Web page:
Sayādaw U Paṇḍita wrote:Ordinarily the kilesas pull the mind into their field of sensual pleasures. This is especially true for rāga, lust, one aspect of desire. People who are devoid of courageous effort are helpless in rāga’s grip. They sink again and again into the field of sensual pleasures. If effort is injected into the mind, though, the mind can free itself from this harmful energy field. The mind becomes very light, like a rocket that has succeeded in entering the weightlessness of outer space. Freed from the heaviness of desire and aversion, the mind fills instead with rapture and calm, as well as other delightful, free states of mind. This kind of delight can only be enjoyed through the fire of one’s own efforts.
It is noteworthy that when the late Mahāsi Sayādaw first started teaching at his centre in Rangoon, the meditators had to practice from 3:00 am to 11:00 with just 4 hours being allowed for sleep. When I was there later, that was relaxed to 4:00 am to 10:00 pm but some meditators were more diligent.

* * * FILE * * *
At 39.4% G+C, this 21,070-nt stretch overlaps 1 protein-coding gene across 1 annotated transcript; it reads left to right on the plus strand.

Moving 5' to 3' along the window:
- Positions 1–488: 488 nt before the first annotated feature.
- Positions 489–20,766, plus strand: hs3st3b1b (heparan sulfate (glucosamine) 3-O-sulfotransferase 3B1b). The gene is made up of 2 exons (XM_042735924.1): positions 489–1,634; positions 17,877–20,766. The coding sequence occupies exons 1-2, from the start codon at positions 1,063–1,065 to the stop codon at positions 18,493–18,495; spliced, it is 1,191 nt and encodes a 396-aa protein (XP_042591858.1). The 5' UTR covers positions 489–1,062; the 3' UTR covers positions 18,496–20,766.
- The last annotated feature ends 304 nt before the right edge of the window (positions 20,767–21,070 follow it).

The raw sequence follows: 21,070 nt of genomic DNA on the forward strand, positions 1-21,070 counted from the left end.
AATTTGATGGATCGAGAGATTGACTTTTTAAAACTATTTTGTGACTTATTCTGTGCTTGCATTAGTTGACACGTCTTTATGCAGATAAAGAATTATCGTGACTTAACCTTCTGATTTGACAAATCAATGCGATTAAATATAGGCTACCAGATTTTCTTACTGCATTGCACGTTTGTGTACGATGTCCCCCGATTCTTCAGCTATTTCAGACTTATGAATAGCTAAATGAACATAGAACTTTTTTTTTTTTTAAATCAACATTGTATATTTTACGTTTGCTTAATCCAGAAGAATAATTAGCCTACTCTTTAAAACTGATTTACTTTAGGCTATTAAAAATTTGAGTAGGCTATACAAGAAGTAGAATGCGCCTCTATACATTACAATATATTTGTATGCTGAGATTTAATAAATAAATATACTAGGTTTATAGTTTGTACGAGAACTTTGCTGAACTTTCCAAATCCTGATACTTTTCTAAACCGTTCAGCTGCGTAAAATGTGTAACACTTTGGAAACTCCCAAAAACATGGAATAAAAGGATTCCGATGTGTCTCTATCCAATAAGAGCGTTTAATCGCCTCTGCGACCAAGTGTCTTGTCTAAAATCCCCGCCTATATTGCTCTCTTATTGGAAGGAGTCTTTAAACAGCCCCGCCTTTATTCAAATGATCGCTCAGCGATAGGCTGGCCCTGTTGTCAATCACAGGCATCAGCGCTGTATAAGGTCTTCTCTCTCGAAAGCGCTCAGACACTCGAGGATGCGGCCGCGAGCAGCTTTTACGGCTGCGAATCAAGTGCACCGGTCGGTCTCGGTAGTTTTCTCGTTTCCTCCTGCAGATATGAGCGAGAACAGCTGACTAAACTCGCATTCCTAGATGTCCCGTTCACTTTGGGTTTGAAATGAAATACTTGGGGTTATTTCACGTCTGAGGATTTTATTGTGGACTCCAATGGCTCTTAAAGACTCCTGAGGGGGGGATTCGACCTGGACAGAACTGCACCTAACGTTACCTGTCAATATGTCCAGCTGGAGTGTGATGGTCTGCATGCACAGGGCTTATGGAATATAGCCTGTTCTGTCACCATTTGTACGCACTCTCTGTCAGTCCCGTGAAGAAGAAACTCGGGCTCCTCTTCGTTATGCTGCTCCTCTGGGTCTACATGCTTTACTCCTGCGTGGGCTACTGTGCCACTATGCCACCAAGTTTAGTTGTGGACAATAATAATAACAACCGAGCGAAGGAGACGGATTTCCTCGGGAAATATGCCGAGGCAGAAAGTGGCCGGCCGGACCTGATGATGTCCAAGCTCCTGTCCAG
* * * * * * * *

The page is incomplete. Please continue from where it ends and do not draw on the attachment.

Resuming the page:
BlogPāli FontsIn This Very LifeBuddhist ChroniclesSoftware (Upasampadā: 24th June, 1979)

User avatar
Mkoll
Posts: 6524
Joined: Wed Dec 05, 2012 6:55 pm
Location: Texas

Re: So what is exactly Sloth and Torpor?

Post by Mkoll » Wed Apr 13, 2016 8:20 am

Ryan95227 wrote:I've always assumed to be related to sleepiness during meditation but can it also mean lack of motivation/laziness to study buddhism and be continually mindful?